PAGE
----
As if go-arounds weren't confusing enough, Boeing decided to have a little fun at the expense of the pilots and hid the TOGA buttons on the 737. Basically speaking, there are two opportunities to push the TOGA buttons on every flight. First, during takeoff and second, in the unlikely event of a go-around.
When cleared for takeoff, the pilot will push the thrust levers up far enough to stabilize the engines at about 40% N1, then push either or both TOGA buttons to automatically advance the engines to the takeoff limit and engage the Automatic Flight Director System (AFDS) in takeoff mode. Once airborne, pushing either of the TOGA buttons will advance engine power to the go-around limit and engage the AFDS in the go-around mode.
|Only one visible in this picture...the small black button |
hidden underneath the throttle knobs.
In either case, finding and pushing the TOGA buttons is important and must be accomplished while the pilot is distracted by other tasks. On the MD80, the buttons were located in clear view and within easy reach. The pilot would simply move his wrist down and push the TOGA buttons with the palm of his hand. I was especially fond of this design because my hand was always in a position to both manipulate the throttles as necessary and to have quick access to the TOGA buttons. On the 737, these buttons are located in an unnatural location that I find hard to see and difficult to reach. During a typical approach and landing, the natural position of my hand does not lend itself to quickly engaging TOGA.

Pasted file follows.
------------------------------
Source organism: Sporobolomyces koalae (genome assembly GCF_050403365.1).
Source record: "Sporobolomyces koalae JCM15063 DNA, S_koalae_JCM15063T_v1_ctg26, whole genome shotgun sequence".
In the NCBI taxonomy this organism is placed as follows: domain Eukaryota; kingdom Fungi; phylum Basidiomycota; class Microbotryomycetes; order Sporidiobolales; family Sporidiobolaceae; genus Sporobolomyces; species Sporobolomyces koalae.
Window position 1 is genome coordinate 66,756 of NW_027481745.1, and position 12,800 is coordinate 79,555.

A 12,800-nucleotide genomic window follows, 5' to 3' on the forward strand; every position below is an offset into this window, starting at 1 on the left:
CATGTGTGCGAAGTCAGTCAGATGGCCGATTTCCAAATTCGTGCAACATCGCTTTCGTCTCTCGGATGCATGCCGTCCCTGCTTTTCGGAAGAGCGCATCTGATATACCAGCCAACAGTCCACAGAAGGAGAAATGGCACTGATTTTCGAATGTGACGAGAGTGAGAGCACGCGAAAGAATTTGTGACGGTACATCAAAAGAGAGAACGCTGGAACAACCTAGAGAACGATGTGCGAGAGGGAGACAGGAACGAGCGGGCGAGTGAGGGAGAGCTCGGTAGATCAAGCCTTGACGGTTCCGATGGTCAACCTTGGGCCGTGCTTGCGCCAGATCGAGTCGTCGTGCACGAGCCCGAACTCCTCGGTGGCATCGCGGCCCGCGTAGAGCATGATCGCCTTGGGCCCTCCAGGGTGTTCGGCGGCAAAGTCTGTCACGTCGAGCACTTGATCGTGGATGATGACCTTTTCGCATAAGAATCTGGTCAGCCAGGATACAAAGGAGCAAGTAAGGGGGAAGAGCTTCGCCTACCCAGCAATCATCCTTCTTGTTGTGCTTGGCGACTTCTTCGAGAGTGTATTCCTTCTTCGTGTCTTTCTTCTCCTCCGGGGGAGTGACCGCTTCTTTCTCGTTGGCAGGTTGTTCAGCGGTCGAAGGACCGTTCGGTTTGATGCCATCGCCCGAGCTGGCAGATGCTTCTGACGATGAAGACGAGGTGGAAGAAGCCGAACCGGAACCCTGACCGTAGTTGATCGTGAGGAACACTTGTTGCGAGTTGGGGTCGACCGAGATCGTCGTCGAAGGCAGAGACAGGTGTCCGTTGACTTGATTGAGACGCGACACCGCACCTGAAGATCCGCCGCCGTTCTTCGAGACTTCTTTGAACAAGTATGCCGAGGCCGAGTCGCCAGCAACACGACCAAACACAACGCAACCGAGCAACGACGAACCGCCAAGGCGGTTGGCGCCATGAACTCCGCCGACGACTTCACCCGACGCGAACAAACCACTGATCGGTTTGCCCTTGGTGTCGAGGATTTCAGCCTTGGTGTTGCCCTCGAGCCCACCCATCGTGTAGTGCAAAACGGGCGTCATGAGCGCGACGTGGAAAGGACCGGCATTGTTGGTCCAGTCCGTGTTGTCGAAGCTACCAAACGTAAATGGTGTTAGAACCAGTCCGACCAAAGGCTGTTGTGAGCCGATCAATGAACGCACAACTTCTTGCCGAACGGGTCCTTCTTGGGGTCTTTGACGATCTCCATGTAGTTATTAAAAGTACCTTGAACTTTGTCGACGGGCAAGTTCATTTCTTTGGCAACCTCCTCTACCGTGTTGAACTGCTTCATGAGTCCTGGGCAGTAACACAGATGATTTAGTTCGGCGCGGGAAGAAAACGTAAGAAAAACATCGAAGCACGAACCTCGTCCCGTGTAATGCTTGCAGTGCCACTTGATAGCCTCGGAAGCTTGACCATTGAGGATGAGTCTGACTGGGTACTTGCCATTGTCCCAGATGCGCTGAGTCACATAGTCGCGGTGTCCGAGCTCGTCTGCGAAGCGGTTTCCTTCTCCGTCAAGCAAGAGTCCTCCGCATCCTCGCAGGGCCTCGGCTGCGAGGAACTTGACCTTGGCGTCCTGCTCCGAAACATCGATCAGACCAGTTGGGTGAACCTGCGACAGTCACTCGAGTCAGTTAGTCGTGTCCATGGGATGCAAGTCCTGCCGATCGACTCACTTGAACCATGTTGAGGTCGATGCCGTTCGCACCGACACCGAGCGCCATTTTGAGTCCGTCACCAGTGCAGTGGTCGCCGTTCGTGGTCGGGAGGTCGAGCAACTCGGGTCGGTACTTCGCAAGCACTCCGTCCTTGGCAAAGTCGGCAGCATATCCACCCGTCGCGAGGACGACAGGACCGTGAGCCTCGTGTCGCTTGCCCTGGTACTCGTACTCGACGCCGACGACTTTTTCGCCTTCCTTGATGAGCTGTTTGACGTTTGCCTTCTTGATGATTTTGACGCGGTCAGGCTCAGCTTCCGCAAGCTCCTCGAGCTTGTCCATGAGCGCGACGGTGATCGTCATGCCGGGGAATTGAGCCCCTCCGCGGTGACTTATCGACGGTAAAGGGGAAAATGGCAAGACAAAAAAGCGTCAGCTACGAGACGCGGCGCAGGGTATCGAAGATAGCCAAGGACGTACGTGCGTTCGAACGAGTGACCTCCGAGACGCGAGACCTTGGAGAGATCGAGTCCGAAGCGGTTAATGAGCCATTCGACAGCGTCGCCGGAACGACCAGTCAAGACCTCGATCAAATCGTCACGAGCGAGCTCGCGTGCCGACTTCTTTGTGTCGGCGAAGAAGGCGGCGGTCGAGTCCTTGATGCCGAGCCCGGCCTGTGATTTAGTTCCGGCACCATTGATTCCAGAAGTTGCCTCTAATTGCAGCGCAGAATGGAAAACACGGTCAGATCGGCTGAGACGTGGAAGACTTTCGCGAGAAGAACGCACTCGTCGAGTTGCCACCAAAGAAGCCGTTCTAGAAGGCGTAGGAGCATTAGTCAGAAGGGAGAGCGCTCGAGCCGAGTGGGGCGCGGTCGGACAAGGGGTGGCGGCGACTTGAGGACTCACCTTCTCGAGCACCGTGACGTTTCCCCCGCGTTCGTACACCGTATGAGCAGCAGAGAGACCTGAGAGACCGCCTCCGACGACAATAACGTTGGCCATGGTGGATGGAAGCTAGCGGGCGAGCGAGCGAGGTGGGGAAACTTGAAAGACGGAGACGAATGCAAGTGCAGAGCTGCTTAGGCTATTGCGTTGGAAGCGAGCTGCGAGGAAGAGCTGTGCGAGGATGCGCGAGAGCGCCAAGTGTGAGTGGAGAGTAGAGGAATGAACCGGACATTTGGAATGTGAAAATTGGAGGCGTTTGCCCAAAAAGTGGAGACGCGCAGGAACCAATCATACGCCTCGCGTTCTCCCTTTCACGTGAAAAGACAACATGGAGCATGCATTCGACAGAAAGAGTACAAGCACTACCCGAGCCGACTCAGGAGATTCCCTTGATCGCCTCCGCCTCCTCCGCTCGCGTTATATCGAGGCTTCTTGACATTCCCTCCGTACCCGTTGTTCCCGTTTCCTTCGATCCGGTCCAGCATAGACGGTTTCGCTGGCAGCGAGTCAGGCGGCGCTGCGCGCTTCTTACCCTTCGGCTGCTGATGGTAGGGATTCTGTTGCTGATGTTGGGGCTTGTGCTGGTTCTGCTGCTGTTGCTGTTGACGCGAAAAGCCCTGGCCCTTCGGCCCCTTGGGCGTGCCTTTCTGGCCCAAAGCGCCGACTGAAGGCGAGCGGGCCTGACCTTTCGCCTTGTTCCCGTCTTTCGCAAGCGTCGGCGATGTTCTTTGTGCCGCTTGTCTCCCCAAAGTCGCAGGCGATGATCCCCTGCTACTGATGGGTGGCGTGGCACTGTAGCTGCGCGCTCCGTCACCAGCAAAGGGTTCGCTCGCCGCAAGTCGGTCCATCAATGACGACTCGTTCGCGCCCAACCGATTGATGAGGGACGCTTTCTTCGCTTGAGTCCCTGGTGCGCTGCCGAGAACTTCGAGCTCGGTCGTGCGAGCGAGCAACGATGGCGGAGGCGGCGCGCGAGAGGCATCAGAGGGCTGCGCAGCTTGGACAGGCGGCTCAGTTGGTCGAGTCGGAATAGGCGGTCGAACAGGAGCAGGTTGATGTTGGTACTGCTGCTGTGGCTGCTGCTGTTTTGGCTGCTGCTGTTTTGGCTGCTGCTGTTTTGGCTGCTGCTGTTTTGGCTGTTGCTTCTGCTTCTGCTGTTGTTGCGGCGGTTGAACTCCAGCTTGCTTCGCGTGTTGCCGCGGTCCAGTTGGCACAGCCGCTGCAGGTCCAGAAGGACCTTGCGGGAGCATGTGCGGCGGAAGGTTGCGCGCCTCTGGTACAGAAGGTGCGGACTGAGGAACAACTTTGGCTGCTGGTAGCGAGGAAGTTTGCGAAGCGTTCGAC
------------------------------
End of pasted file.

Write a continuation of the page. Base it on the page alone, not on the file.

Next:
Is your FMS smarter than a 5th grader?
I could write a lengthy how-to book explaining the ins and outs of the Boeing 737 FMS and I could write an equally long book on the pitfalls of this "box" and how it could have been better. You have to watch it like a hawk or it will bite you in the butt. The FMS is an integral part of the 737, containing the various functions of ACARS, departure, en-route, arrival, approach and navigation data in addition to weight and balance, altitude capability and engine performance information. There's more, but those are the biggies.
One of my chief complaints is that the FMS is slow...like Commodore 64 slow. I constantly find myself pushing a button and counting to three so the darn thing has time to think before I ask it to do something else. Most of the boxes I've used in the past would allow the pilot to get ahead of the FMS. There are certain processes we do all the time...we get used to the sequence of buttons to be pushed and can get ahead of the box pushing buttons that aren't yet prompted. The 737 FMS won't allow you to do this. Push a button...count to three...let it think...let it respond...push another button. It's like molasses in the winter...thick and slow.